While autumn is my favorite season, summer’s not too bad either. I suppose I think fondly of summer because it used to be the time when I got to sleep late, laze around the house, play kick-the-can with my friends until it was too dark to see, eat popsicles, catch fireflies, and celebrate my birthday. We don’t have fireflies in New Mexico and my orthopedist doesn’t want me playing kick-the-anything, but otherwise I can still treat summer – at least the weekends – as I did when I was a kid. One big difference for me between then and now: vacations.
My family did not take vacations – ever. Most summers my mother and I would spend several weeks with my grandmother and aunt, but my naval officer father didn’t take time off from work – ever. The closest thing we had to a family vacation was the car trip from one duty station to the next. Those were not relaxing “let’s go look at the big ball of string” escapades. The car was packed the night before and we got on the road before sunrise. My father wanted as many driving hours free of other travelers as possible. These were the days of the two-lane highways, where getting stuck behind a dawdling driver could be a teeth-grinding, steering-wheel pounding, and ultimately, risk-taking experience.
It should be no surprise that my family had a cadence, a military precision to these roughly bi-annual excursions. Breakfast (bought the night before) consisted of sweet rolls and milk for me, coffee for them. A mid-morning rest and gas stop usually included a small second breakfast. Fast-food restaurants weren’t as ubiquitous as they are now, but we did have quick-service cafes. Lunch was timed to the next gas and rest stop. The end of the day’s driving was 12 hours after we started. By the time I was 10, I was campaigning for motels with pools; and if there was one 12 hours after our morning departure, I got my wish.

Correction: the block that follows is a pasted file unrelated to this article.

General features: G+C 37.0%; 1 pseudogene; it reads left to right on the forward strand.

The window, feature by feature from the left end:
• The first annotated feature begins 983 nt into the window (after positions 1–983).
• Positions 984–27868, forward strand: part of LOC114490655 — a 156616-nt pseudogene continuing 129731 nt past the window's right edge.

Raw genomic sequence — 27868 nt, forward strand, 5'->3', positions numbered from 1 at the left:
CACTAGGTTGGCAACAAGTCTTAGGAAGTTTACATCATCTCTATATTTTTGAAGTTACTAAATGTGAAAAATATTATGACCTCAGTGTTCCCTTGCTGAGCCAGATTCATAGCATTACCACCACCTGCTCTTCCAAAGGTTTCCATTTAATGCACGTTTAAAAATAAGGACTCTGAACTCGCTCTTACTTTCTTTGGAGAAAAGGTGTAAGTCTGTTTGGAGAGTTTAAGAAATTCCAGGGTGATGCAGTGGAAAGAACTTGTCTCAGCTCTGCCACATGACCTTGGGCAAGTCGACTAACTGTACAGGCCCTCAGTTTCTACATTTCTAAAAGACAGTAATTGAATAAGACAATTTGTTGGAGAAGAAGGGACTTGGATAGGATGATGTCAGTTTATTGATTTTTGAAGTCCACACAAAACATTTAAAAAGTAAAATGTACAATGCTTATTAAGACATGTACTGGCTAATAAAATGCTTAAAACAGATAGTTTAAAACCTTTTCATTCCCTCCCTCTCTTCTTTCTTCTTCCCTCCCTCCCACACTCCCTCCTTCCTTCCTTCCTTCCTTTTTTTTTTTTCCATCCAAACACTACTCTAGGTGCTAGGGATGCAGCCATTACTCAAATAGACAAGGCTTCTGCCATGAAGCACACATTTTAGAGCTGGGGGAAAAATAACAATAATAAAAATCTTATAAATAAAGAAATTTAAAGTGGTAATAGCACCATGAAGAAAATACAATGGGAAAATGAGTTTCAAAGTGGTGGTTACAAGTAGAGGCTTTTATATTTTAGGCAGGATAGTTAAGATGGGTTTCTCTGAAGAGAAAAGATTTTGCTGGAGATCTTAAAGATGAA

Our cars had bench seats, AM radios, and wing windows. They did not have air conditioning until I was about 14. No seat belts, either. After my sister married when I was five, I had the back seat to myself. I read my way across big chunks of America. I also colored, counted birds on the wires, looked for red cars, and whined when we couldn’t leave our route to visit the string, cave, Indian village, alligator farm, gorge, or any national park.
You would think those early experiences might sour me on road trips, but they didn’t. I love to get in the car and go somewhere, anywhere. I’ve spent most of my adult life in the western U.S. and we have a lot of territory out here to drive around in. Over the years, I’ve developed road-trip patterns and preferences of my own. Lots of music: first AM, then FM, then cassettes, CDs, and now XM. Frequent food: two types – fast food and car food, the latter of which is best when the passenger feeds it to the driver. Side-trips: any sight that cares enough about itself to have a big, honking highway sign deserves a detour.
Not all our vacations these days include a long drive, but many do. I can usually manage to squeeze some driving in even when the main conveyance is a plane or train. We once circled Puerto Rico by car and then drove back across the middle of the island from south to north. We spent a week in Virginia Beach before driving to New York for a wedding. I’ve put hundreds of miles on rental cars by flying into Tahoe and then driving to San Francisco and by taking the train to LA and then driving to Paso Robles. I guess early habits die hard, and maybe I’m doing a little bit of getting even with the past by making today’s journeys at least as important as the destinations.